One drawback, Massachusetts can, however, take an inordinately long time (up to ten weeks) to process a claim, in which case, contacting your elected representative is recommended.
Although, at the moment, WA is experiencing technology issues and resultant delays in claim processing and phone service, WA follows its political leanings and generally is quite claimant-friendly. WA pays a very high benefit of up to $681. Its partial benefit formula if you work while collecting benefits allows you to keep 25% of your earnings, or up to $170, and deducts the rest from your benefit. WA is one of the better, more claimant-friendly states, overall.
Worst States for Unemployment Benefits
Low benefits and/or duration and not claimant-friendly
It isn’t coincidental that low-tax states also pay much lower unemployment benefits, for shorter periods of time, and do not offer other family-friendly, safety-net programs such as disability and paid family leave. Further, the political climates in these states are relatively indifferent to timely processing and payment of claims, and are more skewed to delay and nonpayment of benefits, whenever possible. Among these states, are:
#1 North Carolina
Over the past three years, North Carolina has been systematically reducing the amount and duration of unemployment benefits, even going so far as to deny federal extended benefits to the long-term unemployed six months before Congress discontinued the program. The state’s political environment remains unfavorable to the unemployed, with slow claim processing and poor claimant service.
NC pays a somewhat higher benefit of $350 per week for a duration of anywhere between 5-20 weeks. At the moment, NC’s maximum benefit duration is only 13 weeks, determined by its state unemployment rate. Further, NC’s partial benefit formula if claimant works, allows claimant to retain 20% of his/her weekly benefit amount before deducting earnings from the benefit. In other words, if the maximum benefit rate is $350, claimant can earn $70, after which earnings are a dollar-for-dollar offset to benefits. In addition, this formula is doubly punitive because it is paid only in a week of less than three (3) customary scheduled full-time days.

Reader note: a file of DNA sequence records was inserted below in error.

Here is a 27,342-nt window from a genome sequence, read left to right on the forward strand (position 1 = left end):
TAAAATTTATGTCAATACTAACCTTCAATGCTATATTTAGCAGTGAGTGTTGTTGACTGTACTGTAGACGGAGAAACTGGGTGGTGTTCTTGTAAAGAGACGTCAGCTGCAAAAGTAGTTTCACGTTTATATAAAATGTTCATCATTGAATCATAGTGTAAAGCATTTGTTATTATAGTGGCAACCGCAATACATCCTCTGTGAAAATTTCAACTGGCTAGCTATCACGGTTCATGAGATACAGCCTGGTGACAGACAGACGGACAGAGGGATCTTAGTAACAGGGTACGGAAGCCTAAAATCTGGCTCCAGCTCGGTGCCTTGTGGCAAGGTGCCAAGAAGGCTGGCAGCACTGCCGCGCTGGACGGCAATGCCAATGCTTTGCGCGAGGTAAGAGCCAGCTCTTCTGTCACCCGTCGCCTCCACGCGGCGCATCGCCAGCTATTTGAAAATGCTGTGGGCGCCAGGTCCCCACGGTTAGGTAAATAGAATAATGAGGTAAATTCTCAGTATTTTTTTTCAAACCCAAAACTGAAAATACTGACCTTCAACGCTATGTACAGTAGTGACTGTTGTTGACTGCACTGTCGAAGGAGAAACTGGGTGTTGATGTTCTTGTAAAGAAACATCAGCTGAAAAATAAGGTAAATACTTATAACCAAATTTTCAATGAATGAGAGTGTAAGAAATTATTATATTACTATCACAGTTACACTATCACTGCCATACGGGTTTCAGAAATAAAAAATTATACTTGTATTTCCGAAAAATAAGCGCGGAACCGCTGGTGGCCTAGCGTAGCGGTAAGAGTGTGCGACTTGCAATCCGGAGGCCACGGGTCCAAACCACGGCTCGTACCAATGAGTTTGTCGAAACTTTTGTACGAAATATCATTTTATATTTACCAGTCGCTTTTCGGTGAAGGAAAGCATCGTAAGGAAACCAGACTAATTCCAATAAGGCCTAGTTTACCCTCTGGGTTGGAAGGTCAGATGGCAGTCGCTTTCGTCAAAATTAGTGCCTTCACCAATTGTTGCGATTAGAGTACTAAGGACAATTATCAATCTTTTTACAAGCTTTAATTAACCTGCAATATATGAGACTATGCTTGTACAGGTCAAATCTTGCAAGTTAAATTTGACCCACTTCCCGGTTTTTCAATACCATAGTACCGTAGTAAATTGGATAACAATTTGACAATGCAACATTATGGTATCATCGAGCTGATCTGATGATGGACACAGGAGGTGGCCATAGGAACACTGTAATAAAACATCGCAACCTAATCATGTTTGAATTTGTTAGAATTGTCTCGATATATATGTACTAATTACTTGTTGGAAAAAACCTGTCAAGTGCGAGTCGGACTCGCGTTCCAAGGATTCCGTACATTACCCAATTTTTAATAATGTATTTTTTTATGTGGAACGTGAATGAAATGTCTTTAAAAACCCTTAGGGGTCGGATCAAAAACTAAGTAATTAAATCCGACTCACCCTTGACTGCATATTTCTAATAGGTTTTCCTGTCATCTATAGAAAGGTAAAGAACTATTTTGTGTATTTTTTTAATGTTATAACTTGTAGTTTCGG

Pays a very low weekly benefit of $275 for only 12 weeks, determined by state unemployment rate. In addition, FL tends to be slow processing claims, difficult/impossible to reach by phone, and is not claimant-friendly at the appeal level. Lastly, FL’s partial benefit formula if you work, only allows you to keep $58 of your earnings, after which earnings are a dollar-for dollar offset to the benefit.
Pays a very low weekly benefit of $240 for 26 weeks. Further, AZ is one of the least-claimant friendly states in the country. Winning an appeal in AZ is virtually impossible, with AZ often misinterpreting the law or applying the wrong law entirely. Some claimants have been in litigation for up to a year before AZ has finally recognized the merits of their claim.
One positive for AZ is its partial benefit formula is generous, allowing you to keep 40% of your weekly benefit amount before deducting earnings from the benefit. In other words, if your maximum benefit rate is $275, you can earn $110, after which there is a dollar-for-dollar reduction in your benefit. Nonetheless, the very low benefit is a significant offset to the advantage of the 40% gross up.
Pays one of the lowest weekly benefits of $275 week, albeit for 26 weeks, and can take eight-ten weeks to process a claim, often longer. Of late, TN has laid its inability to timely process a claim at the feet of new technology. Unfortunately, slow processing and a virtual impossibility to reach customer service via phone or callback tag have been long-standing problems in TN going back many years, and the only solution for claimant has been to contact their elected state representative, shortly after which, the claim is approved and benefits paid.
TN’s partial benefit formula, if you work, allows you to keep 25% of your very low weekly benefit amount before deducting earnings from the benefit. In other words, if you are eligible for TN’s maximum benefit rate of $275, you can earn $68, after which your earnings are a dollar-for-dollar offset to benefits. Given the low WBA, this formula is not conducive to work.